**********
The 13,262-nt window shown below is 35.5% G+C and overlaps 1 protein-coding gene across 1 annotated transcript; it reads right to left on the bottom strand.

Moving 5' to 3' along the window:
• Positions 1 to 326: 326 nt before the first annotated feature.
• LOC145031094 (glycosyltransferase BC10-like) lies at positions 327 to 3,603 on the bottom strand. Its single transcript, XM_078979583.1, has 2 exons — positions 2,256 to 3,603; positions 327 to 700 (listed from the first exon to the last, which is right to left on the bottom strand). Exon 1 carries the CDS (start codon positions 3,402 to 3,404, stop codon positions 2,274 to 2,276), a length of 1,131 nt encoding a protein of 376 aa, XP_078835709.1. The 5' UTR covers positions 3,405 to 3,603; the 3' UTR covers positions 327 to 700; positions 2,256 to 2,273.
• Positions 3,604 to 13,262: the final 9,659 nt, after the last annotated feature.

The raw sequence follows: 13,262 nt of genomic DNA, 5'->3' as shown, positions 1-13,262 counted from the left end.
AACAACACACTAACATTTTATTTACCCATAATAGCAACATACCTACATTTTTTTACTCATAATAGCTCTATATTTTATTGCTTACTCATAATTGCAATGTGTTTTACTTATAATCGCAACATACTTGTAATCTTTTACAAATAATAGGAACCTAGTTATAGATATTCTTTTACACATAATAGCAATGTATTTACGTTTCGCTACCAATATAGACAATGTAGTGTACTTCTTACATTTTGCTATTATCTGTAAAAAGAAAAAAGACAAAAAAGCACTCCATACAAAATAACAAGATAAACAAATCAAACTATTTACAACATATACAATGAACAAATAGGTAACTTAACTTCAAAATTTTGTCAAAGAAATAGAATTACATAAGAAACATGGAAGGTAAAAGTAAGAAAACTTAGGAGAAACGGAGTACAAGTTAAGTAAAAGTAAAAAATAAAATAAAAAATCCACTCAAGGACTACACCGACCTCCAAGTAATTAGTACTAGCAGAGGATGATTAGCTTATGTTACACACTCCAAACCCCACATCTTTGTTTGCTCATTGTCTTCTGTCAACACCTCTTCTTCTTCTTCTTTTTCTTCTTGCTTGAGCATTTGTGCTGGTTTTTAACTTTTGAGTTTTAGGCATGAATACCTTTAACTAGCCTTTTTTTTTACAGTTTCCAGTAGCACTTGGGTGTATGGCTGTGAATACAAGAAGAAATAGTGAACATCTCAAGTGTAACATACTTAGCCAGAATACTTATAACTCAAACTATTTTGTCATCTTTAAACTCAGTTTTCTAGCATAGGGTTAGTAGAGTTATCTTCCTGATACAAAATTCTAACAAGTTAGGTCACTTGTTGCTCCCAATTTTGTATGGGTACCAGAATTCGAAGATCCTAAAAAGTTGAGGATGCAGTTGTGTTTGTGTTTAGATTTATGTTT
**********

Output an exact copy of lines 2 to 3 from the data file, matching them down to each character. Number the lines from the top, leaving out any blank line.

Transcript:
Moving 5' to 3' along the window:
• Positions 1 to 326: 326 nt before the first annotated feature.